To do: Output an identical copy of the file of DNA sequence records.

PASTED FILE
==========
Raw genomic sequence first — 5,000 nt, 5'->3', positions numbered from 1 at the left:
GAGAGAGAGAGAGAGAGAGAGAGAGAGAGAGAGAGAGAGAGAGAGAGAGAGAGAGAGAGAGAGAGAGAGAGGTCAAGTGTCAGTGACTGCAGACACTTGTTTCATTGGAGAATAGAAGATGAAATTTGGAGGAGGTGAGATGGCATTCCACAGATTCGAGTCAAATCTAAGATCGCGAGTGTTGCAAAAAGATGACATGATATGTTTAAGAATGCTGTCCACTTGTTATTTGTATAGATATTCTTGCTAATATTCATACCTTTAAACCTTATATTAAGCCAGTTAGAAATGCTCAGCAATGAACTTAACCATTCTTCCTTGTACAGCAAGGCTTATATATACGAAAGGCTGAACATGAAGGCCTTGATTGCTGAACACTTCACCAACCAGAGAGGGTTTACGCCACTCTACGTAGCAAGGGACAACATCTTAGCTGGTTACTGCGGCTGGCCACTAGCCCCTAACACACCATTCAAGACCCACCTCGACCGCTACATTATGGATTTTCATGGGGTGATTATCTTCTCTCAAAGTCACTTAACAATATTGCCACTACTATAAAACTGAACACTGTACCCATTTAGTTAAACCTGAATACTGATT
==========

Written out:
Raw genomic sequence first — 5,000 nt, 5'->3', positions numbered from 1 at the left:
GAGAGAGAGAGAGAGAGAGAGAGAGAGAGAGAGAGAGAGAGAGAGAGAGAGAGAGAGAGAGAGAGAGAGAGGTCAAGTGTCAGTGACTGCAGACACTTGTTTCATTGGAGAATAGAAGATGAAATTTGGAGGAGGTGAGATGGCATTCCACAGATTCGAGTCAAATCTAAGATCGCGAGTGTTGCAAAAAGATGACATGATATGTTTAAGAATGCTGTCCACTTGTTATTTGTATAGATATTCTTGCTAATATTCATACCTTTAAACCTTATATTAAGCCAGTTAGAAATGCTCAGCAATGAACTTAACCATTCTTCCTTGTACAGCAAGGCTTATATATACGAAAGGCTGAACATGAAGGCCTTGATTGCTGAACACTTCACCAACCAGAGAGGGTTTACGCCACTCTACGTAGCAAGGGACAACATCTTAGCTGGTTACTGCGGCTGGCCACTAGCCCCTAACACACCATTCAAGACCCACCTCGACCGCTACATTATGGATTTTCATGGGGTGATTATCTTCTCTCAAAGTCACTTAACAATATTGCCACTACTATAAAACTGAACACTGTACCCATTTAGTTAAACCTGAATACTGATT